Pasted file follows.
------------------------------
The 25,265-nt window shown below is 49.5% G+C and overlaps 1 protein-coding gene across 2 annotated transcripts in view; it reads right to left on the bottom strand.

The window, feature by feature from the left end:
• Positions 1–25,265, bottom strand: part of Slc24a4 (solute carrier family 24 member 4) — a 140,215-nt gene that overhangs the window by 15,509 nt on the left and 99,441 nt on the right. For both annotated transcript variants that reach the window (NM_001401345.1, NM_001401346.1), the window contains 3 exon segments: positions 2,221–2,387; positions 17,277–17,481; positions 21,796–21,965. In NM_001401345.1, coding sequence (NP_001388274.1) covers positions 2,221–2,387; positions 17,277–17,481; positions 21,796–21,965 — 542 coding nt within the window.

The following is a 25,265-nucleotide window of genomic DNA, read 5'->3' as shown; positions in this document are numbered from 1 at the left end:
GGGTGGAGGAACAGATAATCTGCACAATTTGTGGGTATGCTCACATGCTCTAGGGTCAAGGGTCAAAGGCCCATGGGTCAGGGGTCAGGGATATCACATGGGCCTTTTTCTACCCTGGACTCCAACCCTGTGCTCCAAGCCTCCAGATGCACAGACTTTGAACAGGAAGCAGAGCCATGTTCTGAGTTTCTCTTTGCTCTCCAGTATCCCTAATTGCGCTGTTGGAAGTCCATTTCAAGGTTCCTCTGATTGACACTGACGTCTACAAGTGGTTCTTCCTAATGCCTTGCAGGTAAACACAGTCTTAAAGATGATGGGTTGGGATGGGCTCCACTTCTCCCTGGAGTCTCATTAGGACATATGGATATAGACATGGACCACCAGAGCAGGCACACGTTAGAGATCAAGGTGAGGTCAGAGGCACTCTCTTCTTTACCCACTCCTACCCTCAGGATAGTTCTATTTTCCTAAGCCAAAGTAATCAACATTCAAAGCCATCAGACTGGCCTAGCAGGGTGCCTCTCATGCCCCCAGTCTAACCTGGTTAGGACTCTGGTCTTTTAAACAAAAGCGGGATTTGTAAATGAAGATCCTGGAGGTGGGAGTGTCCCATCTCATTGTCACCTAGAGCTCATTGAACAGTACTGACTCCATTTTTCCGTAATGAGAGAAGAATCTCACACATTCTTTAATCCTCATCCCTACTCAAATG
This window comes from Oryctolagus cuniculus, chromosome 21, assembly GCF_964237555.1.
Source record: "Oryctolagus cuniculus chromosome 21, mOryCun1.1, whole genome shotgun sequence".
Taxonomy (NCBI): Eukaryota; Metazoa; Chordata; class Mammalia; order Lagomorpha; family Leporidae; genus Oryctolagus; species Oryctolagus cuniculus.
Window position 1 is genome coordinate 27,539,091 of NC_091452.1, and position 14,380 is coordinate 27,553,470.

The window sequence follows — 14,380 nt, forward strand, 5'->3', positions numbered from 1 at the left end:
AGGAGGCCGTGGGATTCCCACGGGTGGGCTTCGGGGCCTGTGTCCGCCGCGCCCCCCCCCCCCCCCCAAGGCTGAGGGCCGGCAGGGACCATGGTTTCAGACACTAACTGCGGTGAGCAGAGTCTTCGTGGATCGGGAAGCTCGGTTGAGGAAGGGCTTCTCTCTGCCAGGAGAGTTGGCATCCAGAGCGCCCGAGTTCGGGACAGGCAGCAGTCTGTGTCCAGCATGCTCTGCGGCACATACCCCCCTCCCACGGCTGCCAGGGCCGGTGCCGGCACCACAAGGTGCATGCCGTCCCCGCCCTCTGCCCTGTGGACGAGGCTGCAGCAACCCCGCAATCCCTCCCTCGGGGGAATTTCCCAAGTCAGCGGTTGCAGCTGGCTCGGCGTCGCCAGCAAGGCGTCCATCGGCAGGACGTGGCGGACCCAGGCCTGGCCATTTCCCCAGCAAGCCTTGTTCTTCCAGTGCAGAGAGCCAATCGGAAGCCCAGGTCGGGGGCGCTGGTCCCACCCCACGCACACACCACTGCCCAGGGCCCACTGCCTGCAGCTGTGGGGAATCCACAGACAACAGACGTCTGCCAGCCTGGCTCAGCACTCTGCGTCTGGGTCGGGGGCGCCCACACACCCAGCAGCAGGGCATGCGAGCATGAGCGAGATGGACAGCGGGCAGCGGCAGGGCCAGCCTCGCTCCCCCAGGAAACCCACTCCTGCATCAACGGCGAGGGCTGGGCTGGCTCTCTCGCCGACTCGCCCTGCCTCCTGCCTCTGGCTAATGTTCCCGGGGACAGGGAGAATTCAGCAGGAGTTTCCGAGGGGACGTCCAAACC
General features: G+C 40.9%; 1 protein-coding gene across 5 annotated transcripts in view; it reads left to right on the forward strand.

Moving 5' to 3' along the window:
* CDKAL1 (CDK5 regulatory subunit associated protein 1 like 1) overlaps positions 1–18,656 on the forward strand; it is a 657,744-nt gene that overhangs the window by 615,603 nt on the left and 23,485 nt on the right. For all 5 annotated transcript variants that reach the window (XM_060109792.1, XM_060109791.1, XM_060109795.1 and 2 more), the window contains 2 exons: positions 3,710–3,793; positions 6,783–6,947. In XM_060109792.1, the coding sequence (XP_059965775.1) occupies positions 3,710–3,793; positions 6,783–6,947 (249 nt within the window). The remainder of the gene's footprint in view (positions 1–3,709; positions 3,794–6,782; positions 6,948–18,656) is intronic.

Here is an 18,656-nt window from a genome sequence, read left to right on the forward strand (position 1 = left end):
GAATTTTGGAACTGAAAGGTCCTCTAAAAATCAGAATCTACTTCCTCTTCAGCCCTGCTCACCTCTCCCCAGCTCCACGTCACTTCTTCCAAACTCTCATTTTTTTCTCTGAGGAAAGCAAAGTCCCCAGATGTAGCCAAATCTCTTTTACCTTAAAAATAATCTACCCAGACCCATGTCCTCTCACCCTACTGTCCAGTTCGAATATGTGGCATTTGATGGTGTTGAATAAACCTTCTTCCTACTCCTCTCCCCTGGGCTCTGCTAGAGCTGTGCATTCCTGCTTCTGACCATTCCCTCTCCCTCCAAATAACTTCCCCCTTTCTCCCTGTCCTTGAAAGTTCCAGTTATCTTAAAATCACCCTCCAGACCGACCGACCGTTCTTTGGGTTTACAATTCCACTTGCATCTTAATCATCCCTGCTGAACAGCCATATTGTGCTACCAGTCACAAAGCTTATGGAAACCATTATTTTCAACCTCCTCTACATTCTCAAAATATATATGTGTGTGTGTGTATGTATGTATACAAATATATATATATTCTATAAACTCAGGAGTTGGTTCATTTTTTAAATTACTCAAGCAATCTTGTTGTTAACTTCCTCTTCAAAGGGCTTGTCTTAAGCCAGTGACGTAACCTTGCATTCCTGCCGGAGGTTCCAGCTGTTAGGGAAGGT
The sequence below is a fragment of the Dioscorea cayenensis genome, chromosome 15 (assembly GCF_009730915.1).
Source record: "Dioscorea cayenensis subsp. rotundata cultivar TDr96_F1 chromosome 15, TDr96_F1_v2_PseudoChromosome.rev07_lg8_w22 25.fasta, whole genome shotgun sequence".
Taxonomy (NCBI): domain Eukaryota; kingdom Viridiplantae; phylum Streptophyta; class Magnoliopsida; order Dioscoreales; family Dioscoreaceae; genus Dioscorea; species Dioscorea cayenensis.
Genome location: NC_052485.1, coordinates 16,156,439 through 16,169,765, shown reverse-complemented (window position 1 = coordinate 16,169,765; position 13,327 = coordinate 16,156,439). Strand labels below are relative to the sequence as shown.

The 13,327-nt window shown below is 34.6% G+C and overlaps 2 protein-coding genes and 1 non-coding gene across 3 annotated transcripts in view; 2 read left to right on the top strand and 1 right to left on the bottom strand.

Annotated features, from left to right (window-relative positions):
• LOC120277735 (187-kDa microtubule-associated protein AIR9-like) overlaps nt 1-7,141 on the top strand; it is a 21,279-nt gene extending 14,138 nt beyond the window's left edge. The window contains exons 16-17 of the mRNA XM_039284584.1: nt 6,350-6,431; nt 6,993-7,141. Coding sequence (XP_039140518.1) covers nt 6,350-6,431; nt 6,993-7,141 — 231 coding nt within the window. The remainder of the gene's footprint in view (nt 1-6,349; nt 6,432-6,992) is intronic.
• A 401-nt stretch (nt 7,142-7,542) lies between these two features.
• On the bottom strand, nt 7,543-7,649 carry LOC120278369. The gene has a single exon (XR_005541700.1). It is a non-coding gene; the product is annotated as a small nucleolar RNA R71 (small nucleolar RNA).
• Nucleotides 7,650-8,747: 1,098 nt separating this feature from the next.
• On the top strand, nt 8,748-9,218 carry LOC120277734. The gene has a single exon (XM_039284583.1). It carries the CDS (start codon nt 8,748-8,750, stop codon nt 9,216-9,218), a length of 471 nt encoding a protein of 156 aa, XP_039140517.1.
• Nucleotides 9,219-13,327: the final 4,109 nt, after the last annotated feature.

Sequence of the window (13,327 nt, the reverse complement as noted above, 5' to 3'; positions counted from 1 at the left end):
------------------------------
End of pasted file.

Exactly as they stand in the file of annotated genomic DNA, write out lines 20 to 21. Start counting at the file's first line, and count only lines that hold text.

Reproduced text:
Genome location: NC_052485.1, coordinates 16,156,439 through 16,169,765, shown reverse-complemented (window position 1 = coordinate 16,169,765; position 13,327 = coordinate 16,156,439). Strand labels below are relative to the sequence as shown.

The 13,327-nt window shown below is 34.6% G+C and overlaps 2 protein-coding genes and 1 non-coding gene across 3 annotated transcripts in view; 2 read left to right on the top strand and 1 right to left on the bottom strand.